SNESSUG 4/14/2010

April 14, 2010 at 7:32 pm (SNESSUG, Visual Studio) (, , , )

Tonight’s Southern New England SQL Server Users group is sponsored by Idera. Our presenter is Scott Abrants of Iron Mountain. He’s talking about deploying databases using Visual Studio Team System:Database Edition. We have a good turnout with 12 people (yeah, we’re small).

Scott’s presentation was a lot of fun and very informative. He’s very involved with automating his deployments to a fare-thee-well. He really has Visual Studio dancing and singing. It was a very thorough overview of the VSTS:DBE soltuion. Other user groups should be jealous that we got to see this presentation.

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Southern New England SQL Server Users Group

April 13, 2010 at 11:02 am (SNESSUG) (, , , , )

Tomorrow, Wednesday April 14th, is the next SNESSUG meeting. We’re going to get a great presentation from Scott Abrants on using Visual Studio Team System for database deployments. I saw Scott presenting this at SQL Saturday:Boston to a packed room. If you didn’t get to see it then, come on down to Rhode Island tomorrow evening. You won’t be sorry.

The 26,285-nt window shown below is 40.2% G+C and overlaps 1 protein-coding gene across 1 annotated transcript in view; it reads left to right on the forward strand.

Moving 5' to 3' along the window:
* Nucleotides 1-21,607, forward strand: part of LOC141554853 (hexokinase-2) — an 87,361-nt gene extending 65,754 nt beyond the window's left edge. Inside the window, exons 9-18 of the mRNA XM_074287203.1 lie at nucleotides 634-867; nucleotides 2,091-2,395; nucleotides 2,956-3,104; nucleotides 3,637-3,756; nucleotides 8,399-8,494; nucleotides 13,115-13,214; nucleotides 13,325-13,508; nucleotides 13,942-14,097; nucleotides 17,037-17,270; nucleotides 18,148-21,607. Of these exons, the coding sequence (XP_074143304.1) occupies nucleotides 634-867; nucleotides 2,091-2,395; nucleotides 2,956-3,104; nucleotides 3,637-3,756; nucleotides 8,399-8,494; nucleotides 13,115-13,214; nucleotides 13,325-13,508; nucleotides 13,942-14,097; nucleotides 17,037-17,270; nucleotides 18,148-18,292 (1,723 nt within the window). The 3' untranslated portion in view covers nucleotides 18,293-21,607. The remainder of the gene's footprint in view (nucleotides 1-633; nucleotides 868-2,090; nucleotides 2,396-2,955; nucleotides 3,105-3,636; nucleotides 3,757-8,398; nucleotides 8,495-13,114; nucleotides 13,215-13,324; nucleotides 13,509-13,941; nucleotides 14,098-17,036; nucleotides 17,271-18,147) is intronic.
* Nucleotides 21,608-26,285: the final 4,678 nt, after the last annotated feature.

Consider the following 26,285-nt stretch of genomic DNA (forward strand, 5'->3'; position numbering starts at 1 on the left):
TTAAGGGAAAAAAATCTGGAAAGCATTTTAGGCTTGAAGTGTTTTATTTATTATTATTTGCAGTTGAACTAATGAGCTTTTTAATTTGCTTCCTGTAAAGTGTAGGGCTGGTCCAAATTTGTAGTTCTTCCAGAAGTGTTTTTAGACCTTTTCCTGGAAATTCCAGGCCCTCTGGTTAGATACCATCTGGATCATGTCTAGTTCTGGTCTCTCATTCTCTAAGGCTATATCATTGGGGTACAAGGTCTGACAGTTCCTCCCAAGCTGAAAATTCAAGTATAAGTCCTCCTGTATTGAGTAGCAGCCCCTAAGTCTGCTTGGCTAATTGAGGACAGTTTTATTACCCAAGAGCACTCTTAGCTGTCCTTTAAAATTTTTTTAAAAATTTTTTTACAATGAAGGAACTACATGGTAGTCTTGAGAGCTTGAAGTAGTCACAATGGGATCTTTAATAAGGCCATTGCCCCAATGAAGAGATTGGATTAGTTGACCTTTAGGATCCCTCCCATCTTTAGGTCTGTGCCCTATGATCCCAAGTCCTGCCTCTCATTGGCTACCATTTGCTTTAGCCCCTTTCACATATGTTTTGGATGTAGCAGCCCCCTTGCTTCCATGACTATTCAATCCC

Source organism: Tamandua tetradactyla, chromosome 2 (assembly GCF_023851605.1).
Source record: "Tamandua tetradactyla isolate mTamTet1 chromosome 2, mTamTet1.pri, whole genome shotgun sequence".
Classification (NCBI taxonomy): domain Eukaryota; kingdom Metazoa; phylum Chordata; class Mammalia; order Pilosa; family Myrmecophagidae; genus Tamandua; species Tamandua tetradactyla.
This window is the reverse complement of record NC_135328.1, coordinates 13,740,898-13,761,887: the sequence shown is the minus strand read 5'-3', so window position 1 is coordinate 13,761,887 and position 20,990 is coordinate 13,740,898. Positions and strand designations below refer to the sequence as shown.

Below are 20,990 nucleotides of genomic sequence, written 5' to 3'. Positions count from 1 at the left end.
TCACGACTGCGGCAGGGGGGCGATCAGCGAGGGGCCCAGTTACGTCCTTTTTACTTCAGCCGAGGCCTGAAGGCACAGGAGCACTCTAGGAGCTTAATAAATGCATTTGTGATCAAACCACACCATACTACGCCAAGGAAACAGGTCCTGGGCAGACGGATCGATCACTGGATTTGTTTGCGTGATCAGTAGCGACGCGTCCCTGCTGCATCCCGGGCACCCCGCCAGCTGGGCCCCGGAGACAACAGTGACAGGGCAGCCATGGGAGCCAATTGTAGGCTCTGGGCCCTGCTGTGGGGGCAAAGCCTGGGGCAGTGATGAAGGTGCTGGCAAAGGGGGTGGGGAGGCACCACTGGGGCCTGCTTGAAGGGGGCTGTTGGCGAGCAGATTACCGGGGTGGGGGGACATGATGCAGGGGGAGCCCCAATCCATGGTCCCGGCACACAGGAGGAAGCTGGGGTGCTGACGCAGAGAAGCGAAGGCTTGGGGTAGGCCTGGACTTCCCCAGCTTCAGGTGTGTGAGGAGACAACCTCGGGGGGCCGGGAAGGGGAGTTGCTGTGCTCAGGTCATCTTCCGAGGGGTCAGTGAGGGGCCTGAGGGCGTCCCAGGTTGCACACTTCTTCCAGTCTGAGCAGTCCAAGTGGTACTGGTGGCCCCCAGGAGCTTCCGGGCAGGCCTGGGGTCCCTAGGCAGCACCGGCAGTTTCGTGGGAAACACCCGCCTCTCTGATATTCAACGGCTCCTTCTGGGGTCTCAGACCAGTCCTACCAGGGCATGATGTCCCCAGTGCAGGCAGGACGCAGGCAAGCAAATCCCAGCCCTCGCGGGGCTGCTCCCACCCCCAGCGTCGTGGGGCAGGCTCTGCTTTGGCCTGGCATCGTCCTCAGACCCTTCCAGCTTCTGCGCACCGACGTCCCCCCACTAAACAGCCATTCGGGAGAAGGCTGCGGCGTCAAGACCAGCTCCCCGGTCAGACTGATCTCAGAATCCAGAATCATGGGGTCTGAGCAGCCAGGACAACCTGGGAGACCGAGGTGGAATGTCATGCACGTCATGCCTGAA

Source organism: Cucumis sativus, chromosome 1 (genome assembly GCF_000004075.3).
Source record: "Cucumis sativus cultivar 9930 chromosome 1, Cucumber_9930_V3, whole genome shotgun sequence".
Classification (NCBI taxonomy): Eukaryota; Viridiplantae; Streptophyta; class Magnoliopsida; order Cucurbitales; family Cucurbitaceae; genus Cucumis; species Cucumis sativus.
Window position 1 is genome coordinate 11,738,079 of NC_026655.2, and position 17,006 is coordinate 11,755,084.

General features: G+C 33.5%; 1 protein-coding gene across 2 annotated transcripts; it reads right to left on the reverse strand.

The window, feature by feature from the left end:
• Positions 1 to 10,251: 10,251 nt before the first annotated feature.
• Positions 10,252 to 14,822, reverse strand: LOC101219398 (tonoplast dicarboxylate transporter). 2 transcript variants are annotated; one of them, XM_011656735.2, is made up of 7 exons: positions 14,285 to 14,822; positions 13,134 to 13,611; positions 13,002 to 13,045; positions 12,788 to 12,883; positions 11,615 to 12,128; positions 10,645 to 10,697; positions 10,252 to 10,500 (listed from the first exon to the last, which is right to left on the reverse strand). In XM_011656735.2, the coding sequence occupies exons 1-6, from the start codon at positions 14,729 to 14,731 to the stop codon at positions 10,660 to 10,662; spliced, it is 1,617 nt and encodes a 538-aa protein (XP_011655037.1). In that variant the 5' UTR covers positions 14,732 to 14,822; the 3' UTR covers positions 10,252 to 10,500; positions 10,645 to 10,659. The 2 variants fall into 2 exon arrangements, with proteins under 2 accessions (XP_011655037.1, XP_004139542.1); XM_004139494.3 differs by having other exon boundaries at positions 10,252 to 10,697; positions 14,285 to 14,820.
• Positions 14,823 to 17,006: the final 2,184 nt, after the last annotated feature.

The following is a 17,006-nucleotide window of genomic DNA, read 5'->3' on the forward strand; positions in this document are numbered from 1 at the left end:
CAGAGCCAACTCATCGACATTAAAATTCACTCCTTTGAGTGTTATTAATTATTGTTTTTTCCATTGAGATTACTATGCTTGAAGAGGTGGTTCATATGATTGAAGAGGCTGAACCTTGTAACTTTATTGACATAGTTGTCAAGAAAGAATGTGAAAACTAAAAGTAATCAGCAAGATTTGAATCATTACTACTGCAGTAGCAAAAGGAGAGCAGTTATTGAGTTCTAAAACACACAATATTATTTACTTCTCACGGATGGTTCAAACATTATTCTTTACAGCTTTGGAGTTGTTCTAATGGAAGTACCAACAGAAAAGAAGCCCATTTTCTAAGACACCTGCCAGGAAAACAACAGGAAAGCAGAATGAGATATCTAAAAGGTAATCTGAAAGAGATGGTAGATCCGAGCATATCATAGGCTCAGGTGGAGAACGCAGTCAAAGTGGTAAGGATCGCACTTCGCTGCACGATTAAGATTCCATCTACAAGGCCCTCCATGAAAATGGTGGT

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Visual Studio Team System Article

June 24, 2009 at 8:06 am (Visual Studio) (, , )

I wrote up an article on how we’re configuring & deploying databases to disparate systems using a combination of database projects, server projects and compound projects in conjunction with configurations that has been published over at SQL Server Central. Please click over & read it.

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MSDN Blog on Data Management in VSTS:DB

March 31, 2009 at 2:21 pm (Visual Studio) (, , , , )

Another excellent post over on Barclay Hill’s blog. This time he’s showing how to use pre- and post- deployment scripts to manage data when deployment might result in data loss. I am jazzed for part 2 of this set to see how what I should have been doing all along.